CLASP features different resources aimed at improving services to low-income youth and adults under the WIOA. In addition, they highlight promising state and local strategies and models that align WIOA’s goals and help create pathways to postsecondary and economic success for low-skilled workers, youth, and adults… (Read more here)
Posted in economic self-sufficiency, employment services, employment/jobs for refugees, teenagers | Tagged: adults, assistance, employment, immigration, low-income, refugees, resettlement, youth | Leave a Comment »
Posted by Christopher Coen on January 3, 2015
Although this blog mainly covers the US domestic refugee resettlement program, we occasionally cover related issues. Of extreme urgency in recent months has been food aid to Syrian refugees. In December the World Food Programme (WFP) was forced to cut all food assistance to 1.7 million Syrian refugees due to a shortage of funds. After a 72-hour fund raising campaign involving an unprecedented social media campaign the WFP was able to resume assistance about a week later. Top donors included: Qatar (US$2 million), Saudi Arabia (US$52 million), Belgium (US$138,000), European Union (US$6.2 million), Germany (US$5.4 million), Ireland (US$1.1 million), Netherlands (US$7.5 million), Norway (US$10.2 million), and Switzerland (US$2.1 million), plus US$1.8 million from individuals and private sector donors. Anyone wishing to donate can use the link on the WFP Syria Emergency web page. The funds were said to cover the month of December, so ongoing donations are desperately needed. They need US$1.5 billion in 2015 to feed over 6.5 million Syrians displaced inside their country and sheltering in neighboring countries. About 3 million Syrian refugees are now registered in neighboring countries (Jordan, Lebanon, Iraq and Turkey), with the WFP assisting more than 2.5 million Syrian refugees in these countries. Inside Syria WFP is also managing to provide food assistance to around 4 million people every month.
Posted in Syrian, UNHCR | Tagged: refugees, resettlement, Syria, UN, UNHCR, WFP, world food program, world food programme | Leave a Comment »
Posted by Christopher Coen on December 28, 2014
Nancy Koons, executive director of Catholic Charities of the Texas Panhandle (CFS), has an op-ed piece in the local newspaper in Amarillo claiming that her organization’s attempt to cut resettlement in response to an overwhelmed local community and government agencies was undermined by increased refugee resettlement by Refugee Services of Texas, Amarillo office (RST). The picture she presents is of resettlement agencies seemingly disconnected from each other and from the impact of resettlement on the local host community. If the details are correct, then looking beyond blaming the other resettlement agency in town to defend her own agency, one has to admire her for her honesty. I think its only by facing the truth that problems may be corrected, and honesty promotes community trust. Although Koons took over as head of CFS in 2011 neither her predecessor nor anyone else at her agency apparently passed on to her the facts about the local community being overwhelmed with resettlement numbers (were they oblivious too?), and despite having lived in the community herself for six years Koons claims not have known anything until local government units came to her to complain. She claims to have then invited resettlement leaders to town to meet with local resettlement partners (something alternatively that Representative Mac Thornberry, Republican of Clarendon took credit for). Koons says she then reduced CFS’ projected refugee arrivals for 2012, but that RST, also claiming to be completely unaware of overwhelmed local government units, then increased their projected 2012 arrivals. The story paints a picture of resettlement agencies completely out of touch with their local community. The op-ed piece is found online at Amarillo Globe-News:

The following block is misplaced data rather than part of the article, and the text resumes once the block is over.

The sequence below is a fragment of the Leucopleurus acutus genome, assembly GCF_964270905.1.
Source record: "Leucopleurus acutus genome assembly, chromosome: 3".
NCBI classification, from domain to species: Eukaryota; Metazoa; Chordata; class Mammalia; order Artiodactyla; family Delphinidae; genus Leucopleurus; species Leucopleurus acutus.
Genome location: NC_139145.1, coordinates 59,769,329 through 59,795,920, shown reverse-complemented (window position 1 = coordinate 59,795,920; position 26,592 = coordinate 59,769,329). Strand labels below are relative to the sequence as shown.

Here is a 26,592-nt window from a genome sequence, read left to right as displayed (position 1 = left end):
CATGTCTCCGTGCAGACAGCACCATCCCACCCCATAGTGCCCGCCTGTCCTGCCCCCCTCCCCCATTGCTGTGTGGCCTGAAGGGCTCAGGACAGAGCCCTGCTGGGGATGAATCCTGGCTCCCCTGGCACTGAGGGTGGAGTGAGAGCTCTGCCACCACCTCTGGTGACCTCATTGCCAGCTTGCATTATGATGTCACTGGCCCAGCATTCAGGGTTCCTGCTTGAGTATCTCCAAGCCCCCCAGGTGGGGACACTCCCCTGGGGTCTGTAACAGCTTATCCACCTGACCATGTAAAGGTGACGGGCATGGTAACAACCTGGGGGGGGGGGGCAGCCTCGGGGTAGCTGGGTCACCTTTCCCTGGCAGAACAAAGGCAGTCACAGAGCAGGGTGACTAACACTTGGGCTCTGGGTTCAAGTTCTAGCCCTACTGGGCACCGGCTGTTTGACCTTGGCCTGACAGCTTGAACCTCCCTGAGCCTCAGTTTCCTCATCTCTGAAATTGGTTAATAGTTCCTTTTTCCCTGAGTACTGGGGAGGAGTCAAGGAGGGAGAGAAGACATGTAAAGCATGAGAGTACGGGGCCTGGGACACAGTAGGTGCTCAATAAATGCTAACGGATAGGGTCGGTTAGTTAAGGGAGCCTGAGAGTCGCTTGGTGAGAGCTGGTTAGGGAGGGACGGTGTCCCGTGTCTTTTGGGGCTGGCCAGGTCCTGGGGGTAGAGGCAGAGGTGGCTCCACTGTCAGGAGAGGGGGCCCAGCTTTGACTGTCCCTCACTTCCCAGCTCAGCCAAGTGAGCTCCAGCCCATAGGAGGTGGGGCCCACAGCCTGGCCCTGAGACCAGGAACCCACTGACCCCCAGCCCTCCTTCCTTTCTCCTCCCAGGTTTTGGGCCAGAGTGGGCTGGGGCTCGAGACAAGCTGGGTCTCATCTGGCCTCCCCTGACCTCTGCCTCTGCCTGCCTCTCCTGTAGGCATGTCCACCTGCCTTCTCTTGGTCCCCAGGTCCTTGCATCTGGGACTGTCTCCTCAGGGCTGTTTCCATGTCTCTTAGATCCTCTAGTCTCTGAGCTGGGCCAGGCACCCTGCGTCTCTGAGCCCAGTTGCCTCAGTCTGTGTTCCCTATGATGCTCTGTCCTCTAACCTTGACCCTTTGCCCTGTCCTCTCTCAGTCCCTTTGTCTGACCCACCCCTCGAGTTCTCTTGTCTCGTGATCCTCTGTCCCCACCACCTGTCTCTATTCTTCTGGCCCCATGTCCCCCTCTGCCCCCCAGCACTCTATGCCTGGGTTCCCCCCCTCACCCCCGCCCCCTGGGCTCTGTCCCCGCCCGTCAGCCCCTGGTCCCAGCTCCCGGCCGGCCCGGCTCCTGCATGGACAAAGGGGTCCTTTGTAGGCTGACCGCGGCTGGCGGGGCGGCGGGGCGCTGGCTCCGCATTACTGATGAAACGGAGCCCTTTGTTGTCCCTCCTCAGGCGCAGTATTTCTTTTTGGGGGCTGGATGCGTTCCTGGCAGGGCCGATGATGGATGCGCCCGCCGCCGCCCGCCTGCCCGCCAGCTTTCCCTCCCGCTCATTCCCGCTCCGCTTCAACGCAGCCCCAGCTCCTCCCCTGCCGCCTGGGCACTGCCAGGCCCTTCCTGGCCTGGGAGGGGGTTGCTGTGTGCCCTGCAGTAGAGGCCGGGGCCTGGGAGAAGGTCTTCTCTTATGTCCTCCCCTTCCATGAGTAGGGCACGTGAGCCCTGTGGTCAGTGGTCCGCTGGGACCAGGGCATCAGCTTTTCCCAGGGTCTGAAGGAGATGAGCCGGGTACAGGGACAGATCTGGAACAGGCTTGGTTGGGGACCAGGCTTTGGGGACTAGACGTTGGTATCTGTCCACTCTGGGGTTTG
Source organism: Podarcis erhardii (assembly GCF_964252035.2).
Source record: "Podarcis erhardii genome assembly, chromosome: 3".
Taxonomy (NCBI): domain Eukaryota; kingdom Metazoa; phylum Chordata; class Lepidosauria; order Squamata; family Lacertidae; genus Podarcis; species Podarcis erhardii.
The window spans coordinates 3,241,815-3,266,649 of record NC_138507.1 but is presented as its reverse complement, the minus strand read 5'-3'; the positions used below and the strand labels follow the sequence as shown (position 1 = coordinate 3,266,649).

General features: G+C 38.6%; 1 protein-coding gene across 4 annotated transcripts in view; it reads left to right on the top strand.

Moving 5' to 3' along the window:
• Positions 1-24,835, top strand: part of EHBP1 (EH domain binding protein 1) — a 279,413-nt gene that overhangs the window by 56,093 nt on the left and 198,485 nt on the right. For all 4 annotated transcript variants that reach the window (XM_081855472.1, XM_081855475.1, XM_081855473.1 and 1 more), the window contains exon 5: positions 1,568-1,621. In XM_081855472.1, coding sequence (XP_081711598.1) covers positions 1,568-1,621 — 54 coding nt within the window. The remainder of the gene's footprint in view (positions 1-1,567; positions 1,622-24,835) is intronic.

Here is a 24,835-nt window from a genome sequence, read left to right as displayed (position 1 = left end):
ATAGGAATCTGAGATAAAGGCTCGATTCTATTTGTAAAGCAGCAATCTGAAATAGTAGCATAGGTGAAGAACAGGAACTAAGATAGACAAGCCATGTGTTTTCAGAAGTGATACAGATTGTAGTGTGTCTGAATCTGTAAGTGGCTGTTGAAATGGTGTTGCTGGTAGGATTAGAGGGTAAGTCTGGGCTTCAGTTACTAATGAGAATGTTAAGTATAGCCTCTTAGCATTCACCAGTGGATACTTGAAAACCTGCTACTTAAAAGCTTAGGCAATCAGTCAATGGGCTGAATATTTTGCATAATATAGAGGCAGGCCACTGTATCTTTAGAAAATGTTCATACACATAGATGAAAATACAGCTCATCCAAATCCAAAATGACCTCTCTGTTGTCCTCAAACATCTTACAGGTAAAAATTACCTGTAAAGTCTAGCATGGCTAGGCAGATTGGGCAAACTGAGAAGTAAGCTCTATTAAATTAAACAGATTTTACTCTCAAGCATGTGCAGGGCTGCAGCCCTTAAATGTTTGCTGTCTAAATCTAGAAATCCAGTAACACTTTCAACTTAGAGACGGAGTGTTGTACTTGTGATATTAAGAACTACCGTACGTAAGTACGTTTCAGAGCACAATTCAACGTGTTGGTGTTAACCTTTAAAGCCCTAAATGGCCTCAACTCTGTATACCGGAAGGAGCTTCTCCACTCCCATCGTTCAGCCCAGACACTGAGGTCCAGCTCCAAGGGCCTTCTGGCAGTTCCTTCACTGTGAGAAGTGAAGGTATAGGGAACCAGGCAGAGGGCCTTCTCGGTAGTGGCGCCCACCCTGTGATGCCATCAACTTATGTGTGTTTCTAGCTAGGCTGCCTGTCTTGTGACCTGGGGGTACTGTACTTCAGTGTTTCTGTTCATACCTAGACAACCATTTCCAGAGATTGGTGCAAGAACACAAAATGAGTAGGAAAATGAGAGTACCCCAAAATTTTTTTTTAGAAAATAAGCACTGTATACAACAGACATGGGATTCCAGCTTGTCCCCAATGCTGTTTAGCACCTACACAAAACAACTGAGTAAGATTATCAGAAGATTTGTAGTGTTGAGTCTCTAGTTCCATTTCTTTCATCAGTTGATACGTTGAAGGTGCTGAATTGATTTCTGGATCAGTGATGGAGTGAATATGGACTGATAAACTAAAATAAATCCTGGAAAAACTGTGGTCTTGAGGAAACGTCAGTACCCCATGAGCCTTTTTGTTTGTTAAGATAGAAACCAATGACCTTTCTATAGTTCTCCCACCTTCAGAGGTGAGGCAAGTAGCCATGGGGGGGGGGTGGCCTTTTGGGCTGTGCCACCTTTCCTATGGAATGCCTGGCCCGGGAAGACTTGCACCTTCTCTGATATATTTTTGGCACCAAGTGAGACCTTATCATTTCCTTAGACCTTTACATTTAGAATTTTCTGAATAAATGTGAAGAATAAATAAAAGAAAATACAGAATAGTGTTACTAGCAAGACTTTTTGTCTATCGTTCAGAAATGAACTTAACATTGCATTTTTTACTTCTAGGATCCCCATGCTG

Catholic Charities of the Texas Panhandle, formerly Catholic Family Service Inc. [CFS], has provided social services in the Texas Panhandle since 1932, including a refugee resettlement program that began in the mid-1970s, following the fall of Saigon…
The refugee program was in response to the United States Conference of Catholic Bishops [USCCB] which, with other national organizations, assisted the U.S. State Department with resettlement nationwide. With the goal of helping refugees achieve self-sufficiency, one consideration for establishment of a resettlement site was availability of employment. The meat-packing industry became a primary source…
…Until 2007-2008, USCCB was the only volunteer agency (volag) that facilitated resettlement in Amarillo, doing so through CFS.
In 2007-08, two more national volags began facilitating resettlement in Amarillo — Lutheran Immigration Services and Church World Services…These two additional volags facilitate refugee resettlement through Refugee Services of Texas, Amarillo office [RST].
Resettlement peaked in 2010 when CFS resettled 448 individuals and RST-Amarillo resettled 251 individuals. In total, 699 refugees were resettled in Amarillo in 2010. Refugees also came to Amarillo from other areas of the country, having already resettled through agencies in other cities. This is referred to as secondary migration…